Three years later, the third and, as it turned out, a final major redesign of the XRV750 gave it a new frame and a wider, taller profile. It was a calculated response to the bikes increasing popularity with buyers who wanted to indulge in touring across the world, clearly loving the Africa Twin’s continent-crossing prowess.
But for all this success through the mid-’90s, the popularity of the adventure bike gradually waned as we headed for the new millennium and, perhaps seeing the bike as the past rather than the future, Honda finally ceased production of the model in 2001. After 73,000 bikes sold, the once all-conquering XRV slipped gently into the back catalogue, apparently consigned to the history books.
The slim front tyre gives good grip and feelA wide seat provides all day comfortOur test bike’s stock exhaustNo TFT display here
- ^ Кох, Вернер (21 февраля 2013 г.). «Auf Achse: Honda XRV 650 Africa Twin» . Моторрад Классик . Проверено 9 марта 2017 г. .
- Suesse , Нед (18 декабря 2015 г.). «Honda Africa Twin 2016 — ОБЗОР ПЕРВОЙ ПОЕЗДКИ» . Циклический мир . Проверено 21 марта 2016 г. .
- ↑ Хеннинг, Ари (15 декабря 2015 г.). «Первая поездка: Honda CRF1000L Africa Twin 2016 г.» . Мотоциклист . Проверено 22 марта 2016 г.
- ^ Билер, Дженсен (ноябрь 2014 г.), «Вблизи с прототипом Honda« True Adventure »» , « Асфальт и резина » , получено 12 ноября 2014 г.
- Коннор, Уильям (ноябрь 2014 г.), «Новый африканский близнец? Honda True Adventure» , Ride Apart , получено 12 ноября 2014 г.
- Макдональд, Шон (декабрь 2015 г.), «Обзор поездки: Honda Africa Twin 2016 г. – это именно то, чего мы ждали» , Lanesplitter , получено 13 февраля 2016 г.
- Чанг, Деннис (июнь 2014 г.), «Ретро-стиль Dual Sport раскрыт в заявке на патент Honda» , Motorcycle.com , получено 12 ноября 2014 г.
- Силер, Уэс (июнь 2014 г.), «Как новая воздушная коробка Honda обеспечит эргономику африканского байка-внедорожника» , Gizmodo InfinitelyWild , получено 12 ноября 2014 г.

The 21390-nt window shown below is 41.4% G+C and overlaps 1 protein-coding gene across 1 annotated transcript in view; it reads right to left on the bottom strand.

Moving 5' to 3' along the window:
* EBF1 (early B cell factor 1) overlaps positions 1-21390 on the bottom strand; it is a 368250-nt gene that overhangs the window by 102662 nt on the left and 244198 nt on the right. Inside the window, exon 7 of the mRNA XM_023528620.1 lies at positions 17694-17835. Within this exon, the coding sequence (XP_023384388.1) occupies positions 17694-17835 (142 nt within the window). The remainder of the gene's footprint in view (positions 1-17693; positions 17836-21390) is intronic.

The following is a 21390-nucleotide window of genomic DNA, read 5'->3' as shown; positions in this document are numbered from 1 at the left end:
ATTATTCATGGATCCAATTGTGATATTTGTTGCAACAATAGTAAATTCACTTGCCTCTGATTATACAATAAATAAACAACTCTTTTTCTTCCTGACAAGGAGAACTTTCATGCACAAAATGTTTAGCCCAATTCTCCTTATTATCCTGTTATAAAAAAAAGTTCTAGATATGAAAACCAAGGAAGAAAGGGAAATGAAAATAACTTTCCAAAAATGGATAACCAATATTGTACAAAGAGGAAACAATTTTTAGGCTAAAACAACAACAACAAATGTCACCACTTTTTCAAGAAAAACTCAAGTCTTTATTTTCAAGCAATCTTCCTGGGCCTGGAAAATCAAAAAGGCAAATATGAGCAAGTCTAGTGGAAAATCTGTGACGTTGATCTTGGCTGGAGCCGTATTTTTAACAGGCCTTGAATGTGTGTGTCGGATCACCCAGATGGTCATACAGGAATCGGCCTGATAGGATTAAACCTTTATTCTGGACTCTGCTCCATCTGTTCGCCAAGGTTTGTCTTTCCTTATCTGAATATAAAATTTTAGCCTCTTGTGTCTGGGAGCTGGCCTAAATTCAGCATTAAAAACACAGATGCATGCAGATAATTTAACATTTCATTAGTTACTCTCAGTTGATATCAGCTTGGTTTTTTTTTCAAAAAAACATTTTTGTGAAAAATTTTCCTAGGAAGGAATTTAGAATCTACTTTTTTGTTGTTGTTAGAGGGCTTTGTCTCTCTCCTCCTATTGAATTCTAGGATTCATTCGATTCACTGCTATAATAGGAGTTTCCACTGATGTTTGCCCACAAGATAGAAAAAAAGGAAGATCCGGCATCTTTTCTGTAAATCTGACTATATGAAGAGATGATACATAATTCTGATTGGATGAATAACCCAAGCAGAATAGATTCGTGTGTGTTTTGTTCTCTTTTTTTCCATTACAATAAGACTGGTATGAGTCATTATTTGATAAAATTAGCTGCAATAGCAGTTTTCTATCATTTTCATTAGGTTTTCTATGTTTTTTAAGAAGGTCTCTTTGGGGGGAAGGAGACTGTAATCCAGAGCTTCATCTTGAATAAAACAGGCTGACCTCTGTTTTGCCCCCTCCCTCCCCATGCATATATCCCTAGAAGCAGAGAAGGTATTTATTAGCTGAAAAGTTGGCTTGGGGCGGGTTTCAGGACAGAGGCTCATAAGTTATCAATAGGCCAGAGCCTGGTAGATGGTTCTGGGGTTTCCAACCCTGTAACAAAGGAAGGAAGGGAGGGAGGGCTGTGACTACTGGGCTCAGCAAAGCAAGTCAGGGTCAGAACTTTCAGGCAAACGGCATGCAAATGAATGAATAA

- Дабни, Роб (ноябрь 2014 г.), «Новый Honda Africa Twin наконец-то представлен на EICMA» , ADV Pulse , получено 12 ноября 2014 г.
- «Honda True Adventure Episode 1 The Dream» , Я бы лучше поехал , ноябрь 2014 г. , получено 12 ноября 2014 г.
- GridOto.com. «Тест-драйв Honda CRF1000L Africa Twin DCT, Main Tanah Tanpa Gigi Asyik Juga! — Семуа Халаман — GridOto.com» . gridoto.com .
- “Поездка через три десятилетия истории африканских близнецов” . 28 октября 2020 г.
- «Обзор Honda Africa Twin и Africa Twin Adventure Sports ES 2020 года» .
- “Обновление Honda Africa Twin” .
- Rolf Henniges: (No longer available online.) In: Motorrad , issue 25/2003. November 9, 2003, archived from the on August 24, 2013 ; Retrieved September 17, 2013 . Info: The archive link was inserted automatically and has not yet been checked. Please check the original and archive link according to the instructions and then remove this notice.
- Fred Siemer: (PDF; 3.5 MB) In: Motorrad . Edition 9/1988. September 1, 1988, accessed February 22, 2015 (pp. 84–90).
- Michael Pfeiffer: 2 wheels . No.4, 2009, S.51.
- Alan Dowds: Motorcycles – The World’s Breathtaking Superbikes. Amber Books Ltd., 2004, ISBN 3-89736-329-1 , p. 169.
- ↑ Klaus Herder: (No longer available online.) In: bma. Edition 11/1998. July 23, 2008, archived from the on March 14, 2013 ; accessed on May 6, 2018 .
- Thomas Delekat: In: The world . July 27, 2015, accessed August 14, 2015 .
HONDA XRV750 AFRICA TWIN (1990-2003) Price